September 10, 2018 02:21 PM
Some will call it keeping up with the times. Others may deride it as a form of gentrification.
But Lafayette Coney Island, a downtown Detroit mainstay since the 1920s, recently made a 21st century business move and is now accepting Visa, Mastercard, Discover and American Express.
The owners of the longtime cash-only coney dog establishment on Lafayette Boulevard had a credit card machine installed three weeks ago after watching plastic-carrying customers walk away and downtown companies seek catered lunches elsewhere because they only accepted greenbacks for payment.
It’s the probably biggest change to Lafayette Coney Island since they installed a fryer in 1990 and added french fries to the menu.
“It’s time to change so the customer keeps coming,” said Ali Alhalmi, a part-owner and longtime cook at Lafayette, where he’s worked behind the street-facing grill for 42 years. “A lot of customers don’t carry cash like they used to.”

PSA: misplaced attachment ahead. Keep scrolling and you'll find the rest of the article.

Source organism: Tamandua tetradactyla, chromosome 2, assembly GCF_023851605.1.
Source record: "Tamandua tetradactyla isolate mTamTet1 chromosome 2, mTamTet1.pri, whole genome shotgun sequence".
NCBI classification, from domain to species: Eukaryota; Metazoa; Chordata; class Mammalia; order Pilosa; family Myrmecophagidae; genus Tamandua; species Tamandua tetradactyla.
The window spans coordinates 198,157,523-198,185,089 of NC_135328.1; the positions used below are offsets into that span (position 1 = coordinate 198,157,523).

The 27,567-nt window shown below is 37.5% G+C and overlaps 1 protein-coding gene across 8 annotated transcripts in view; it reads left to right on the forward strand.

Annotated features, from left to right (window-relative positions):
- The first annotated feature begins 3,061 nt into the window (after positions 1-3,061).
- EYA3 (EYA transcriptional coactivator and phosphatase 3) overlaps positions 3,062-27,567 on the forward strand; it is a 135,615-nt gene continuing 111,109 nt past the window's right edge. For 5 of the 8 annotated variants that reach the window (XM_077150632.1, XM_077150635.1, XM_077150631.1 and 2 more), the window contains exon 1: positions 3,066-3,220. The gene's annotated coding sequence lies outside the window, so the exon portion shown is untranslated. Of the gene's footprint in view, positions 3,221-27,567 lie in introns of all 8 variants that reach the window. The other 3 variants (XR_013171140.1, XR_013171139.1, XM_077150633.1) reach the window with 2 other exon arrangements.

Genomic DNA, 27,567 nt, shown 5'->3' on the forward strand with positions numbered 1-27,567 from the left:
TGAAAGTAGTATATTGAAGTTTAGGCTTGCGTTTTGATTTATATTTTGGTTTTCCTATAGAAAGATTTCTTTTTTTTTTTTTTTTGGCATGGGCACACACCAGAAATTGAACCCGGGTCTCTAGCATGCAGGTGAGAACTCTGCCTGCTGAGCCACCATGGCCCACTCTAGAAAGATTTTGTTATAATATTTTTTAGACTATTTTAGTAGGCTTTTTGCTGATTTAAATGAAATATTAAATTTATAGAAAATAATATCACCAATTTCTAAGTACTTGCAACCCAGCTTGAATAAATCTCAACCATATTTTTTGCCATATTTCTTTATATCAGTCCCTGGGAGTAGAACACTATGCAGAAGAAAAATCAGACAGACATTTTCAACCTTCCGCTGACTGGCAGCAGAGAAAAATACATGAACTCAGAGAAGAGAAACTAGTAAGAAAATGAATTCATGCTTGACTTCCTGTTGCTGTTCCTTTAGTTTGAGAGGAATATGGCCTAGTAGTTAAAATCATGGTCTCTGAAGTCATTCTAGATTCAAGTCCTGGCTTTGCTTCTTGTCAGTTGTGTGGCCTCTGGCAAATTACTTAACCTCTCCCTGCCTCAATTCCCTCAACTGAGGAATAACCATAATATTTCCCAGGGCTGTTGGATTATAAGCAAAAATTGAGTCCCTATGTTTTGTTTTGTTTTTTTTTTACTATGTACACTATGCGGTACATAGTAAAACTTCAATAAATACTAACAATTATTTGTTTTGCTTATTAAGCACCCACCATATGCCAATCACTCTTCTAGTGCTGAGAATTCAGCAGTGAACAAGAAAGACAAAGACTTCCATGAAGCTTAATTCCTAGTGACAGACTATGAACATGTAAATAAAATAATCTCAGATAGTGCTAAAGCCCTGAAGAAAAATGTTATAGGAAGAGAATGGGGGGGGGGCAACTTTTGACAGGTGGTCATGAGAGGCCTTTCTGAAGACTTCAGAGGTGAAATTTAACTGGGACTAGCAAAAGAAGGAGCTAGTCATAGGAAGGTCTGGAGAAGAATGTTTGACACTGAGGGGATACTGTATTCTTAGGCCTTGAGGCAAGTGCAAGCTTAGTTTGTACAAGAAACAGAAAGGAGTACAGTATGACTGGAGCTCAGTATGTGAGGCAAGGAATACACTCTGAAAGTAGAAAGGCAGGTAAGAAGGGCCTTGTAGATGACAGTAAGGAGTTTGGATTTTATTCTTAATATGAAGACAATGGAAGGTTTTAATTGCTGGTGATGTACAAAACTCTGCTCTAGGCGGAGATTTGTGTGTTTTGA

Call it leveling the playing field with rival American Coney Island, which has long accepted credit cards and offered a larger menu than its coney dog competitors next door.
“Welcome to the new era,” said Grace Keros, co-owner of American Coney Island, which celebrated its 100th anniversary last year.
Cash is rapidly becoming a disappearing form of payment for younger adults — and Lafayette Coney Island is not alone in putting the logos of major credit card companies on its glass doors on Lafayette and Michigan avenues.
Nemo’s Bar, an old-school Corktown watering hole, is now accepting credit card payment for its burgers and stiff drinks.
“Sometimes you got to break tradition,” said George Benavides, 65, who’s been going to Lafayette since he was 6 years old.
But there are still some holdouts throughout Detroit: Sonny’s Hamburgers in Brightmoor, Motz’s Burgers in Delray, Family Treats on Springwells and Taqueria El Rey and Taqueria Lupitas in southwest Detroit.
The owners of Duly’s Place coney island on West Vernor Highway responded Monday to news of Lafayette accepting plastic by explaining the credit card fees small businesses have to absorb — or pass along to customers — for the convenience.
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